Sailing from Cyprus
Setting sail from Limassol
The buzzing city of Limassol is southern Cyprus' main port, an important commercial hub that overflows with bars, restaurants and tavernas. It's also home to a pleasant old town and medieval castle, and serves as an excellent base for exploring the nearby Troodos mountains.
Named European Capital of Culture in 2017, Paphos actually consists of two towns. Ktima, the Upper Town, is home to elegant colonial architecture and several museums, while Kato Pafos, the Lower Town, is more geared towards tourism, with bars, souvenir shops and the impressive Archaeological Park.
Sun-kissed Rhodes, the largest of the Dodecanese islands, is steeped in history; the medieval heart of Rhodes Town was once home to the crusading Knights of St John, and later fell to the Ottoman sultan Suleiman the Magnificent. The hillside village of Lindos, with its pretty whitewashed houses, is another highlight.
Bodrum is one of the trendiest destinations on Turkey’s Aegean coast, with plenty of private yachts bobbing alongside the traditional gulet boats in the harbour. Whitewashed buildings draped in bougainvillea give the town a Greek feel, overlooked by the imposing 15th century crusader castle.
The Turkish port of Kusadasi is the gateway to Ephesus, one of the most spectacular archaeological sites in the Eastern Mediterranean. This was the Roman capital of Asia Minor, and the remains constitute the most complete classical city in Europe.
Çanakkale occupies a key strategic location guarding the Dardanelles, at the meeting point of the Aegean and the Sea of Marmara. This region of Turkey is full of historical interest, including the battlefields of the disastrous Gallipoli campaign and the ruins of ancient Troy.
Istanbul is the place where East meets West, where Asia Minor reaches out across the Bosphorus and almost touches Europe, and the city remains a bristling, bustling cultural melting pot, the skyline dotted with magnificent minarets and domes.
The bustling port of Volos sits on the site of the ancient city of Iolkos, the mythological home of Jason and the Argonauts. The modern city has plenty of interesting museums and churches, along with a pleasant waterfront lined with restaurants.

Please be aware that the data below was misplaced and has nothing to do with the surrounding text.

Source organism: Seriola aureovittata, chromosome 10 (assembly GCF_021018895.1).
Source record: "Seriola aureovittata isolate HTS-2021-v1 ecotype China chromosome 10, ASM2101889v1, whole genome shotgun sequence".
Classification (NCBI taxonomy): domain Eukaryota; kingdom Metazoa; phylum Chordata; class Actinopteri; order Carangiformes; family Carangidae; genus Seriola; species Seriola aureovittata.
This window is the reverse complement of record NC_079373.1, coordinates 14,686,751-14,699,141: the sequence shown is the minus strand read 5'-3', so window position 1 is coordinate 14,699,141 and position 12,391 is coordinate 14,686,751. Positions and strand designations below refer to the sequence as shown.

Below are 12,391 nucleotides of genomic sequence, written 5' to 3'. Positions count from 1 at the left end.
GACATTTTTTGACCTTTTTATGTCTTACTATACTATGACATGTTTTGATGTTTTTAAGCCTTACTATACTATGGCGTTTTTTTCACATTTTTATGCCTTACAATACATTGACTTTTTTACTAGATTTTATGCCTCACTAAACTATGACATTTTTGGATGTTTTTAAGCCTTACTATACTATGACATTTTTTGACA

Syros is one of the smallest of the Cyclades islands, though it’s also the administrative capital of the archipelago. Not many cruise ships call here, so you’ll find the beaches are much less crowded than other islands, and the main town, Ermoupoli, is home to a fascinating mix of architectural styles.
Arriving in Athens (Piraeus)
Athens is a city awash with historical and cultural significance. Towering over the city are the gleaming columns of the Parthenon, surely one of the most iconic sights in the whole of Europe. And yet Athens is much more than an open air museum; this is a dynamic, bustling metropolis, and a place where history is still very much unfolding. For all its faults, the Greek capital possesses an energy and an optimism that are manifest in everything from the burgeoning art scene to the restaurants and bars that continue to pop up on a regular basis.
Once you have seen the essentials, explore further afield and you will immediately escape the tourist crowds. Visit Kerameikos cemetery, for example, or Mount Lycabettus.
Your home from home
Emerald Azzurra is the first ship in the Emerald Yacht Cruises fleet, carrying just 100 lucky travellers in sleek and stylish surroundings.
What we love
Enjoy small ship cruising in style, with comfortable staterooms and suites (most with private balcony), an à la carte restaurant, infinity-style pool, al fresco Sky Bar, wellness area and a marina at the back of the yacht, allowing you to hop straight into the water and have fun with a host of water toys.
Intimate and informal, with an emphasis on relaxed, al fresco living and exploration ashore.
Tailor-make your trip
Extend your stay in Athens
At Mundy, we have long been hunting for the perfect Athenian hotel - our favourite so far is the Electra Palace in Plaka.
Excursions from Athens
Delphi is an absolute must – you’ll need a full day though, it’s quite a drive.